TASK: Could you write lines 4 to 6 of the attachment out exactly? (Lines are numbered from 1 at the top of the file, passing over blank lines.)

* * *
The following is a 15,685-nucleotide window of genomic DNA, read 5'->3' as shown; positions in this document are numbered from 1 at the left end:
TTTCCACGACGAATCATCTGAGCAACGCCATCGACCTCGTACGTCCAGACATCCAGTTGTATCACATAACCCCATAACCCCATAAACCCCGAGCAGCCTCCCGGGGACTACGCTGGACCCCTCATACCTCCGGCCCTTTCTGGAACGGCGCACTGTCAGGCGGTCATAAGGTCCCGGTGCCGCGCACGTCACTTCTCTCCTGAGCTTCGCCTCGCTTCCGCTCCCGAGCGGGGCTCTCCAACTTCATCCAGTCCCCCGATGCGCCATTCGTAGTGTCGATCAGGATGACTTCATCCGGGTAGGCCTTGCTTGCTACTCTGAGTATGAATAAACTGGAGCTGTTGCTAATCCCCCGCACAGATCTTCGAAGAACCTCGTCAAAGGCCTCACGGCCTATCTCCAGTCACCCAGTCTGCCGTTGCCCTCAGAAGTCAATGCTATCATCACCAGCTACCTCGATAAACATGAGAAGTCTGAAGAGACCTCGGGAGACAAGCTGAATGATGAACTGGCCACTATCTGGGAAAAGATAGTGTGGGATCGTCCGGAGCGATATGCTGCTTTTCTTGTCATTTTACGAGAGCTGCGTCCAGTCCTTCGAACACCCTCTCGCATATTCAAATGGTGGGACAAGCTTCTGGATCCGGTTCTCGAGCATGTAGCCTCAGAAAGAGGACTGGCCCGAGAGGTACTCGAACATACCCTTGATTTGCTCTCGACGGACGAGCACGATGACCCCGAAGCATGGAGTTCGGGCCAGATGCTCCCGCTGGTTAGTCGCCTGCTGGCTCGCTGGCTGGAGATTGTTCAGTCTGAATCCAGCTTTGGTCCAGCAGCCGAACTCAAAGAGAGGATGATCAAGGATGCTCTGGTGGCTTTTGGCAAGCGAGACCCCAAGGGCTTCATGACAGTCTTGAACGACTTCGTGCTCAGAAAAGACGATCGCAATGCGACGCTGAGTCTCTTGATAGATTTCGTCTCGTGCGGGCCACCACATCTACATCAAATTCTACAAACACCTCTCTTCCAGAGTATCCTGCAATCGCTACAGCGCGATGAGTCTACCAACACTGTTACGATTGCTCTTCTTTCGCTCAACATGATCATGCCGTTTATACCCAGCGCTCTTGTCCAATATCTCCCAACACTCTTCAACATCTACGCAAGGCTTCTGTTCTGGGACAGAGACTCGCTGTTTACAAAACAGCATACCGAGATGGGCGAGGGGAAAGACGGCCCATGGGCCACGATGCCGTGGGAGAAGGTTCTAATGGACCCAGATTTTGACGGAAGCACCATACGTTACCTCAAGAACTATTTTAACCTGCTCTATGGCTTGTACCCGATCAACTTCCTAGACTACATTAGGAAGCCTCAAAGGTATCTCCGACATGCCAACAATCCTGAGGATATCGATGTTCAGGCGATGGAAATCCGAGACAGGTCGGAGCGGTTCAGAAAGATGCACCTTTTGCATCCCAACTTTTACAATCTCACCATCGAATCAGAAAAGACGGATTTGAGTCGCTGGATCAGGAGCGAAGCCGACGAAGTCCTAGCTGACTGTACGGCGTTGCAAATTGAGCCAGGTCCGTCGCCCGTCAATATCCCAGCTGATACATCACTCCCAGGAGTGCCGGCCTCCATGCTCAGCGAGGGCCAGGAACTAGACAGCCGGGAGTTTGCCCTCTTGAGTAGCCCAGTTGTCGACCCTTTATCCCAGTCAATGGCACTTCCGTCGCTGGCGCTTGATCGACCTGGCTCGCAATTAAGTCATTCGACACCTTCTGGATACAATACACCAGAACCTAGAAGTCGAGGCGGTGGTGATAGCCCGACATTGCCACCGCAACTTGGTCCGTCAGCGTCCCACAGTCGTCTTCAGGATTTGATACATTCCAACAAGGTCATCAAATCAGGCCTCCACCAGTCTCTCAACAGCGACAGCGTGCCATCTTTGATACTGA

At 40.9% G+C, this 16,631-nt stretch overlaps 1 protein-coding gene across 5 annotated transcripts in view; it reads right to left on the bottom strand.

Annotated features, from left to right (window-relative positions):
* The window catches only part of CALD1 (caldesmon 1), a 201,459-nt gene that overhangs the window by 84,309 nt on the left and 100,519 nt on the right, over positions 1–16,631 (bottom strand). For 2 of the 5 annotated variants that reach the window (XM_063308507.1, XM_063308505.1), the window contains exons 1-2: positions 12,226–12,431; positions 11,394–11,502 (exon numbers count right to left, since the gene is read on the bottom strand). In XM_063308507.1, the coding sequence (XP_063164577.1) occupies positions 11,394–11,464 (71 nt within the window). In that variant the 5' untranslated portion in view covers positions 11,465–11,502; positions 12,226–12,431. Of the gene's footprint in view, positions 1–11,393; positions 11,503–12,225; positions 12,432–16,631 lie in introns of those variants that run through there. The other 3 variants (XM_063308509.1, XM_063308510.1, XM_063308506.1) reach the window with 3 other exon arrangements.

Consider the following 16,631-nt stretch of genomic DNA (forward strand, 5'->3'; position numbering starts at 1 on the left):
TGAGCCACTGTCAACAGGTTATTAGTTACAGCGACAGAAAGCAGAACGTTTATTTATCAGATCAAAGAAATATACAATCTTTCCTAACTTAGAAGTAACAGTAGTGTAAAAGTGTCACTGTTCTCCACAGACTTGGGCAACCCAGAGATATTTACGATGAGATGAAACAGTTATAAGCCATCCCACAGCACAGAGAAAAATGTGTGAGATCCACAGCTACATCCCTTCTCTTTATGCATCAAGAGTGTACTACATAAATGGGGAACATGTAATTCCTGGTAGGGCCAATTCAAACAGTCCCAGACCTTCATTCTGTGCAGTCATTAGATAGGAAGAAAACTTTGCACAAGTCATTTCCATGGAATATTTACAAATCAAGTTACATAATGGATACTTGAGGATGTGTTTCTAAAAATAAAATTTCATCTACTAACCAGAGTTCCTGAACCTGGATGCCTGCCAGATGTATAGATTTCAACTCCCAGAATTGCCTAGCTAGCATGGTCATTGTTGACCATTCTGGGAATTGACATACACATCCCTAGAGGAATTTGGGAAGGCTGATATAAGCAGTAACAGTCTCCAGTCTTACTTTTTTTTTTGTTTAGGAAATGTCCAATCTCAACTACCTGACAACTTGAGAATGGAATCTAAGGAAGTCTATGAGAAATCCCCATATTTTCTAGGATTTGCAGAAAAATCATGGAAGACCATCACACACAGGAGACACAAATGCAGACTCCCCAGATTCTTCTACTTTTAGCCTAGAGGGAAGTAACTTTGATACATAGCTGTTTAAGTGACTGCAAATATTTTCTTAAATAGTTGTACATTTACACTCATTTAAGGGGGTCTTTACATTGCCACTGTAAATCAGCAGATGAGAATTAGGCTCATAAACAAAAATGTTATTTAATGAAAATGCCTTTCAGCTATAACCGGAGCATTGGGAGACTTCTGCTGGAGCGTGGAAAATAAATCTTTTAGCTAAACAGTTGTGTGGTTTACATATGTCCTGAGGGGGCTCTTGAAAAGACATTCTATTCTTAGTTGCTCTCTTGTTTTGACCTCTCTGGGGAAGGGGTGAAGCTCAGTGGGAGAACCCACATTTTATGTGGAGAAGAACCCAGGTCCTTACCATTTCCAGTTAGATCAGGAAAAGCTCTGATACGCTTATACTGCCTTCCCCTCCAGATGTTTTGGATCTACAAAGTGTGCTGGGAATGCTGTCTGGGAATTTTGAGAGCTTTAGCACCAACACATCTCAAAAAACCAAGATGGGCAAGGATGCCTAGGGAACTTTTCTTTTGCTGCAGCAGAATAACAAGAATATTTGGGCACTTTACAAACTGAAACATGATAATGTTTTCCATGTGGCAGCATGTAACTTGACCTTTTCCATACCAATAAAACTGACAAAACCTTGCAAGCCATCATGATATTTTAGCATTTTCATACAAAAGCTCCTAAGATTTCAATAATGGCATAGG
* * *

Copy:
Annotated features, from left to right (window-relative positions):
* The window catches only part of CALD1 (caldesmon 1), a 201,459-nt gene that overhangs the window by 84,309 nt on the left and 100,519 nt on the right, over positions 1–16,631 (bottom strand). For 2 of the 5 annotated variants that reach the window (XM_063308507.1, XM_063308505.1), the window contains exons 1-2: positions 12,226–12,431; positions 11,394–11,502 (exon numbers count right to left, since the gene is read on the bottom strand). In XM_063308507.1, the coding sequence (XP_063164577.1) occupies positions 11,394–11,464 (71 nt within the window). In that variant the 5' untranslated portion in view covers positions 11,465–11,502; positions 12,226–12,431. Of the gene's footprint in view, positions 1–11,393; positions 11,503–12,225; positions 12,432–16,631 lie in introns of those variants that run through there. The other 3 variants (XM_063308509.1, XM_063308510.1, XM_063308506.1) reach the window with 3 other exon arrangements.

Consider the following 16,631-nt stretch of genomic DNA (forward strand, 5'->3'; position numbering starts at 1 on the left):